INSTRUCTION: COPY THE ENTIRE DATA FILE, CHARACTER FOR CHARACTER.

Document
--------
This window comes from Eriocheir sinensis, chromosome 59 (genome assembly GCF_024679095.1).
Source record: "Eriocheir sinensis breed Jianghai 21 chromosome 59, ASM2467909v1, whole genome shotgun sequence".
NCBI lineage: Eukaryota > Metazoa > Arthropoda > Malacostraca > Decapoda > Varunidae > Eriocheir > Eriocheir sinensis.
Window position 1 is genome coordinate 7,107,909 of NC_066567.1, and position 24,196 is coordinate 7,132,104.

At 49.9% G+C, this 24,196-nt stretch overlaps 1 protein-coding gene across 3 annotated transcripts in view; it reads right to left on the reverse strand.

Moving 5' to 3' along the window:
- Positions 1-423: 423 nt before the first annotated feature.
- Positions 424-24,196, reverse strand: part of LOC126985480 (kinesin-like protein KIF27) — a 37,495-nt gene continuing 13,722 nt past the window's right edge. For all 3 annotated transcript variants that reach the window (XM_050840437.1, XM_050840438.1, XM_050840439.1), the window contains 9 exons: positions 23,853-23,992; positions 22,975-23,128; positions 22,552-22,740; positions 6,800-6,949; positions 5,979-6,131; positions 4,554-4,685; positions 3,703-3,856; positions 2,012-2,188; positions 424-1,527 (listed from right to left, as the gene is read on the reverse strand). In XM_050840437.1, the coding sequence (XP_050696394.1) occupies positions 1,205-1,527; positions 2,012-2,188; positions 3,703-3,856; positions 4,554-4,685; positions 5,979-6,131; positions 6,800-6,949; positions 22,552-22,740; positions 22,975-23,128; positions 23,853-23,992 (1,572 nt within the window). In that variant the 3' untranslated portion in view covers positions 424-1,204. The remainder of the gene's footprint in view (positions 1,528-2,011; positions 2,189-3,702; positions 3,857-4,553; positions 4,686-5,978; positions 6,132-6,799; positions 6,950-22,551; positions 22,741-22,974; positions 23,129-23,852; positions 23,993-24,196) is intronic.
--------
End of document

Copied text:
This window comes from Eriocheir sinensis, chromosome 59 (genome assembly GCF_024679095.1).
Source record: "Eriocheir sinensis breed Jianghai 21 chromosome 59, ASM2467909v1, whole genome shotgun sequence".
NCBI lineage: Eukaryota > Metazoa > Arthropoda > Malacostraca > Decapoda > Varunidae > Eriocheir > Eriocheir sinensis.
Window position 1 is genome coordinate 7,107,909 of NC_066567.1, and position 24,196 is coordinate 7,132,104.

At 49.9% G+C, this 24,196-nt stretch overlaps 1 protein-coding gene across 3 annotated transcripts in view; it reads right to left on the reverse strand.

Moving 5' to 3' along the window:
- Positions 1-423: 423 nt before the first annotated feature.
- Positions 424-24,196, reverse strand: part of LOC126985480 (kinesin-like protein KIF27) — a 37,495-nt gene continuing 13,722 nt past the window's right edge. For all 3 annotated transcript variants that reach the window (XM_050840437.1, XM_050840438.1, XM_050840439.1), the window contains 9 exons: positions 23,853-23,992; positions 22,975-23,128; positions 22,552-22,740; positions 6,800-6,949; positions 5,979-6,131; positions 4,554-4,685; positions 3,703-3,856; positions 2,012-2,188; positions 424-1,527 (listed from right to left, as the gene is read on the reverse strand). In XM_050840437.1, the coding sequence (XP_050696394.1) occupies positions 1,205-1,527; positions 2,012-2,188; positions 3,703-3,856; positions 4,554-4,685; positions 5,979-6,131; positions 6,800-6,949; positions 22,552-22,740; positions 22,975-23,128; positions 23,853-23,992 (1,572 nt within the window). In that variant the 3' untranslated portion in view covers positions 424-1,204. The remainder of the gene's footprint in view (positions 1,528-2,011; positions 2,189-3,702; positions 3,857-4,553; positions 4,686-5,978; positions 6,132-6,799; positions 6,950-22,551; positions 22,741-22,974; positions 23,129-23,852; positions 23,993-24,196) is intronic.